South Lake Tahoe woodworker crafts one-of-a-kind pieces
In the scar of the Angora Burn, just steps from his South Lake Tahoe home, woodworker Steve Miller walks through the sparse forest looking for interesting chunks of fallen timber.
He likes pieces that are gnarly or charred from the fire that devastated the area 10 years ago, burning down many of the homes in the neighborhood excluding Miller’s and a few others.
“It adds character to the wood,” says Miller.
Later, back in his shop — a building he constructed near his home, which he bought two years after the fire — Miller secures his find in the lathe, flips on the machine and use a chisel to shape the chunk into a bowl as it spins.
Though his Facebook profile may read “Happily Retired,” Miller spends six or seven hours a day crafting everything from wooden pepper grinders and intricate vases to pens and decorative bowls.
“I’ve always enjoyed working with wood, but never had the time or the place to do it,” said Miller, who owned and operated an air conditioning company in Southern California before moving up to Tahoe full time two and a half years ago. “YouTube is an amazing thing. There is an awful lot that you can teach yourself there.”
In contrast to Miller’s natural-edge bowls created from foraged wood are what he calls “dizzy bowls” made with a mash-up of hardwoods like alder, maple, mahogany, walnut, oak and purple heart.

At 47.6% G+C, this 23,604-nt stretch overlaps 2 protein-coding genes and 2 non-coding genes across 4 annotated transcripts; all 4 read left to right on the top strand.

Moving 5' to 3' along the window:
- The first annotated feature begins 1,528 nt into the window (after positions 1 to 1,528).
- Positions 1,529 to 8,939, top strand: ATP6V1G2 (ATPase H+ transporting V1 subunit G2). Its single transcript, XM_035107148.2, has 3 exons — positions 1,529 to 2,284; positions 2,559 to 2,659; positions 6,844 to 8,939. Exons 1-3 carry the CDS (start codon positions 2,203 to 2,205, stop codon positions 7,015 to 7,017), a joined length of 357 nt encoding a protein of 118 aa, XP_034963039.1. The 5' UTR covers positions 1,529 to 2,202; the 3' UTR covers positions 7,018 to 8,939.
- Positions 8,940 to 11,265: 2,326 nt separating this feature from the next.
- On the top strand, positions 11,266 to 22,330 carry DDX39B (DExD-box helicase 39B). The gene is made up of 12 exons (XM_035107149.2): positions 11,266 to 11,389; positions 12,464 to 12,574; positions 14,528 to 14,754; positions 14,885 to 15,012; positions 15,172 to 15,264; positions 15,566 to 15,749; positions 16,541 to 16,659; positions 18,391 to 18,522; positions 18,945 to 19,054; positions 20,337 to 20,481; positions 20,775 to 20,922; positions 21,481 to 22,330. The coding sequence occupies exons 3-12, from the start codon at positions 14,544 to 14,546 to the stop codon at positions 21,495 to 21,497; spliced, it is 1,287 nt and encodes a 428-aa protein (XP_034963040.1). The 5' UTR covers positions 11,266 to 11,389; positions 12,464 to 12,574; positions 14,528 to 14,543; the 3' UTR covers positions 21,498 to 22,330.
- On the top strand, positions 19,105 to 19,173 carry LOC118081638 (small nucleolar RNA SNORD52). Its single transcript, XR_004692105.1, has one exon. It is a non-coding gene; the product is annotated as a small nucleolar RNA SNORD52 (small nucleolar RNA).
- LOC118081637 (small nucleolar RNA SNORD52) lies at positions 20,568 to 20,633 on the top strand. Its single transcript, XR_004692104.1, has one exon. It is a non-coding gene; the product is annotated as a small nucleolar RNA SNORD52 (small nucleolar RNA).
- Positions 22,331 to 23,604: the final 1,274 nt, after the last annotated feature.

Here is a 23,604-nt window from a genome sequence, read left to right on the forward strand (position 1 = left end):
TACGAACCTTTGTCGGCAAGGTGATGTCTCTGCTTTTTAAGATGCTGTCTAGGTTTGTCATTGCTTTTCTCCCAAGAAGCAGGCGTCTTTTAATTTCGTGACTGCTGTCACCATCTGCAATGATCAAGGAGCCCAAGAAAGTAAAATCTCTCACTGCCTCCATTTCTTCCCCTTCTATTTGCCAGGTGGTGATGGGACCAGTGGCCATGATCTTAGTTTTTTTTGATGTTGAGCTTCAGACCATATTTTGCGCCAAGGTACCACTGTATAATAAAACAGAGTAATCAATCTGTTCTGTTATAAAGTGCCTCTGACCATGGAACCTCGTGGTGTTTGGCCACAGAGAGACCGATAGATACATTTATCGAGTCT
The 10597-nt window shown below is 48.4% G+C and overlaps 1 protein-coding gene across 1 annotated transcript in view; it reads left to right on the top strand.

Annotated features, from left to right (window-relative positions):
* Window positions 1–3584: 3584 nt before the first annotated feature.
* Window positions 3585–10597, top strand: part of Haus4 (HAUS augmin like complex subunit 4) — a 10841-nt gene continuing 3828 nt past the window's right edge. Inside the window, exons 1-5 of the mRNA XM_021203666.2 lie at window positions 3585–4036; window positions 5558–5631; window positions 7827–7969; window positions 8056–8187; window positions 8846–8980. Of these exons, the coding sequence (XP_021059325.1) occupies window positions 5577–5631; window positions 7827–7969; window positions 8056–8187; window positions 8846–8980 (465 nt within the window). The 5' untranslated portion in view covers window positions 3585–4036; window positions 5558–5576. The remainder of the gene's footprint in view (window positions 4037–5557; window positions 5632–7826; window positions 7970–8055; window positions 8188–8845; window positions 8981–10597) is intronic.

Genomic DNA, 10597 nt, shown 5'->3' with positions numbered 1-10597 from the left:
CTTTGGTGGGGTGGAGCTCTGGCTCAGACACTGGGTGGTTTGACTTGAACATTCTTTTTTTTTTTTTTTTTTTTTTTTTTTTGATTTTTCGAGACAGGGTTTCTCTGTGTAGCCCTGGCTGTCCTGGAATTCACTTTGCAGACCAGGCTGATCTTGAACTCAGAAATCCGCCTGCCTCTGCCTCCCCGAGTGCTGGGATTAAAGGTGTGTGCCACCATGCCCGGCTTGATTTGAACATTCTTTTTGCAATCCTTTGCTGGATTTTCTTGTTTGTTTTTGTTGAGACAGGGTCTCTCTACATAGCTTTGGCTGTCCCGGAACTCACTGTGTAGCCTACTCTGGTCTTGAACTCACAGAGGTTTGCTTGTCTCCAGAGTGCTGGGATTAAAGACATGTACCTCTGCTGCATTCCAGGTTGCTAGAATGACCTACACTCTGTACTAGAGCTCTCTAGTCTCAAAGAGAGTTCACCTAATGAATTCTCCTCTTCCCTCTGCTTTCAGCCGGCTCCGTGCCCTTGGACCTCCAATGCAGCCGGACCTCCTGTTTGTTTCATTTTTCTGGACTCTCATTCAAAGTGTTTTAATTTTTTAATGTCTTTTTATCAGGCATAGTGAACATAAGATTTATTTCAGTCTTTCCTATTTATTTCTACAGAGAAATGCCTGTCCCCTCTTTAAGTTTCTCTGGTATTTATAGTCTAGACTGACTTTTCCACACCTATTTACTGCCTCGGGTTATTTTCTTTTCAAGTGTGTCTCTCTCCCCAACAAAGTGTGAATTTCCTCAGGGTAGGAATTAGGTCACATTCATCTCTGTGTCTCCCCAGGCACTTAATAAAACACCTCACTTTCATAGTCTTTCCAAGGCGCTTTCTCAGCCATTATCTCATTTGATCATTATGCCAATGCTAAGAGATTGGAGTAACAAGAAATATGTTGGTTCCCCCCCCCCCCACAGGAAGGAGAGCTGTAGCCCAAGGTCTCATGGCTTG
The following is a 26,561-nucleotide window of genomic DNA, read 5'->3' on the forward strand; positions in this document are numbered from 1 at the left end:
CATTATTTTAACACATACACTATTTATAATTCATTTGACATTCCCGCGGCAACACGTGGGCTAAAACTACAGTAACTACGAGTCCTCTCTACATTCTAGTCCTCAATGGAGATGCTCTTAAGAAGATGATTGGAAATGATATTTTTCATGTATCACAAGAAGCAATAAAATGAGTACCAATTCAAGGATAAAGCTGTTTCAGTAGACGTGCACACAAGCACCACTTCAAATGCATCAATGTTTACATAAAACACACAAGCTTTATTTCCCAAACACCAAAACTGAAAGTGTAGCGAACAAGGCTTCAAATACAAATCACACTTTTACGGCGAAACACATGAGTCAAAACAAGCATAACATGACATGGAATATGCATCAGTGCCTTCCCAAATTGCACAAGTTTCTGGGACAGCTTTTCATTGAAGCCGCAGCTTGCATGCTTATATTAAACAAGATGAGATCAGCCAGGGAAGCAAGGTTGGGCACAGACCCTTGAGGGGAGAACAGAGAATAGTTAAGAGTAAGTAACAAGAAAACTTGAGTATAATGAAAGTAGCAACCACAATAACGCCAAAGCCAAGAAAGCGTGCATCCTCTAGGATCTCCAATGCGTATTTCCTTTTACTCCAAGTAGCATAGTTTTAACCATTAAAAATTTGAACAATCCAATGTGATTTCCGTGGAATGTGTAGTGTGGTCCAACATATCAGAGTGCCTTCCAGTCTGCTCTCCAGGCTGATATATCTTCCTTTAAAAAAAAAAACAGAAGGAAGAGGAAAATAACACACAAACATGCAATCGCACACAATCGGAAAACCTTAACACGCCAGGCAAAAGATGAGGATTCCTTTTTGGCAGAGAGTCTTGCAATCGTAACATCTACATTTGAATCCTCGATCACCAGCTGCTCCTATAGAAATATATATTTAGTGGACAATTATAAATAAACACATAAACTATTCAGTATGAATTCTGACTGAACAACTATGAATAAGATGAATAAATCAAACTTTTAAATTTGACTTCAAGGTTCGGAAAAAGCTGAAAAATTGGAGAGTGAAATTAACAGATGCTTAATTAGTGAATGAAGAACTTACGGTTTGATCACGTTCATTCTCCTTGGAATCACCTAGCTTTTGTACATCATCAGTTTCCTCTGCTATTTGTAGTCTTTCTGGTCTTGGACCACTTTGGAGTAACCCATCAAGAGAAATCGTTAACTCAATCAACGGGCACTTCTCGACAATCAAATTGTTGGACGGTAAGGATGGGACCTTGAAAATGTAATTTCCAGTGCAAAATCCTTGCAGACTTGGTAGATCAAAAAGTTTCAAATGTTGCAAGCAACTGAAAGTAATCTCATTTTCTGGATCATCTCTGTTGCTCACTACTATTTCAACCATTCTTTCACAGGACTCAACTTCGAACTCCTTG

He starts by gluing together slats of the different woods into a patterned board, which he then slices into four thinner boards. From there, he cuts out rings of ascending size, offsets them to create a pattern, and glues the bowl together.
“It takes the better part of a week,” says Miller.
Although he didn’t go into woodworking with the intention of selling his work, he did so for the sake of space.
“You reach a point where you only have room for so much stuff,” he laughs.
Now Miller sells his wooden goods at craft shows around Lake Tahoe and in the valley, including the upcoming Genoa Candy Dance on Sept. 23-24.
In the meantime, you can find him in his shop, doors wide-open with the Sierra Nevada Mountains in the distance, chiseling away at his “full-time hobby.”
To see more of Miller’s work, visit http://www.customsbysteveandterry.com.